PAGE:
Who’s in the new Women of NASA LEGO set and why it matters
But thanks to LEGO’s Ideas programme, which I wrote about previously, things are changing.
In November of this year, LEGO released its Women of NASA set. The set features four amazing women who played critical roles in America space exploration: Margaret Hamilton, Sally Ride, Mae Jemison and Nancy G Roman. The set, created by MIT technology writer Maia Weinstock, became an instant best seller on Amazon.
Margaret is a American software engineer who led the team that created the navigation software that took humans to the moon during the Apollo missions in the 1960s. It was a project she began working on when she was just 23.
The LEGO set recreates the internet-famous photo (you may recognise it as it has made the rounds on social media a few times) of Hamilton standing next to the printed copy of her Apollo navigation software.
Margaret is also credited with coining the term ‘software engineering’ during her time on the Apollo project.
She has won numerous awards for her work, including the Presidential Media of Freedom from Barack Obama in 2016, which is the highest civilian honour in the US.
Dr Sally Ride and Dr Mae Jemison
Sally and Mae were the first American and first African American women in space, respectively. Their part of the set features both women standing in front of a miniature launch pad and space shuttle (with detachable booster rockets, even!).
Sally’s first trip to space was in 1983, 30 years after the first woman in space, Russian Valentina Tereshkova. Sally also helped to develop the Canadarm, the space shuttle’s robot arm. Described as Canada’s most famous robotic and technological achievement, the arm was used to put satellites into orbit as well repair them along with a host of other tasks, including making IMAX films of space. Sally was the first person ever to use the arm to deploy a satellite. She passed away in 2012.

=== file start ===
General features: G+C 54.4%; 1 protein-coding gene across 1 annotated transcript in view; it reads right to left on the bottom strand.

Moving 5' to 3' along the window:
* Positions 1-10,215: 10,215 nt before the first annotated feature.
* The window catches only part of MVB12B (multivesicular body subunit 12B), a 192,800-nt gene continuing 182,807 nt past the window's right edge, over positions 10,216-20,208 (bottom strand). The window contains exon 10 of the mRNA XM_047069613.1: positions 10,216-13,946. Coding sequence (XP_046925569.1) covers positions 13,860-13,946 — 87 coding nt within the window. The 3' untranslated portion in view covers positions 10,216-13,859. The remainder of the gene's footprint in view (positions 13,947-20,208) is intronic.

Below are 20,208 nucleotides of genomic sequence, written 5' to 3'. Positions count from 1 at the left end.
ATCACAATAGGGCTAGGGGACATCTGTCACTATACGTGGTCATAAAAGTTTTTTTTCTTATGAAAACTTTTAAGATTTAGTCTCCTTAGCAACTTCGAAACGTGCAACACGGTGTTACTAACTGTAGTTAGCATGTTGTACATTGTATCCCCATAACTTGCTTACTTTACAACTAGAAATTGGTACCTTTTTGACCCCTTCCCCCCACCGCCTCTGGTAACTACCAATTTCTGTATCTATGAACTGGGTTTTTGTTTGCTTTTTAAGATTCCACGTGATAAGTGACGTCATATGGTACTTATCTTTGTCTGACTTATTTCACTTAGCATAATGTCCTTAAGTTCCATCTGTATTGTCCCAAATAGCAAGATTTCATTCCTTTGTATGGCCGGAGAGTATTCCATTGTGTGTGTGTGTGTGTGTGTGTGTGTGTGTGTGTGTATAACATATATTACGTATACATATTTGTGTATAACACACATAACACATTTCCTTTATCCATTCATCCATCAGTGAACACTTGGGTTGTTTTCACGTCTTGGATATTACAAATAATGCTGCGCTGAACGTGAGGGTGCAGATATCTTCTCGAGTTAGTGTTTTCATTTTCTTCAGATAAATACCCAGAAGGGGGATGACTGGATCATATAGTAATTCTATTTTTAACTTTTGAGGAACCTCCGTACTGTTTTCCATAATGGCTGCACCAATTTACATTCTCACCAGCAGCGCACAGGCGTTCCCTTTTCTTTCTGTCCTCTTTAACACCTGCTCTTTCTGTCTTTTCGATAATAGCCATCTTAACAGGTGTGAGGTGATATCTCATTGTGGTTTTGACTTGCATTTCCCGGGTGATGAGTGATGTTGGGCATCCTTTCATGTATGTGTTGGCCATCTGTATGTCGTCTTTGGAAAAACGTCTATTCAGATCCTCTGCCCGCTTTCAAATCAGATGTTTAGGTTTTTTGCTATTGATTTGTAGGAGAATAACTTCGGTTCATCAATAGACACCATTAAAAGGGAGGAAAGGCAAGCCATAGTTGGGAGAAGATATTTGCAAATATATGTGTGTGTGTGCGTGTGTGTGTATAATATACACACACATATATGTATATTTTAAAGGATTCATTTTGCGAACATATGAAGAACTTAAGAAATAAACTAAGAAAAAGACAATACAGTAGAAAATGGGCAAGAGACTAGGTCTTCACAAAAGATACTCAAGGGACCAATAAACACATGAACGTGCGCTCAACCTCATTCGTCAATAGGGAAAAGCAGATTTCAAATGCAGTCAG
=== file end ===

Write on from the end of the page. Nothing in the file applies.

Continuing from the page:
Mae first travelled into space on the space shuttle in 1992. She also appeared on an episode of Star Trek: The Next Generation. Who else can say they’re not only an astronaut but also played one on TV?
Dr Nancy G Roman
Nancy is celebrated as the Mother of Hubble for her key role in the planning and development of the Hubble Space Telescope. Nancy’s part of the set features her standing in front of a miniature Hubble along with a recreation of a photo taken by the telescope.
She was also a pioneer by being one of the first female executives at NASA.
A LEGO set celebrating the unsung heroes of NASA may seem trivial in the grand scheme of making change in the world. But there is evidence suggesting that representation matters. Until 1984, for example, the number of women going into computer science was on the increase.
What happened in the 1980s? This is when PCs and video game consoles started to be heavily advertised—advertising that almost exclusively featured boys and men. Not to mention the fact that, when women did appear in advertising, they were not gamers, but something pretty to look at. (Link not safe for work, which says a lot about what advertisers thought was an acceptable way to portray women.)
As the adage goes, if you can’t see it, you can’t be it.
The fact it’s taken this long to give these pioneers the recognition they deserve serves to remind us how much more we need to be doing and how important it is. Let’s keep it up.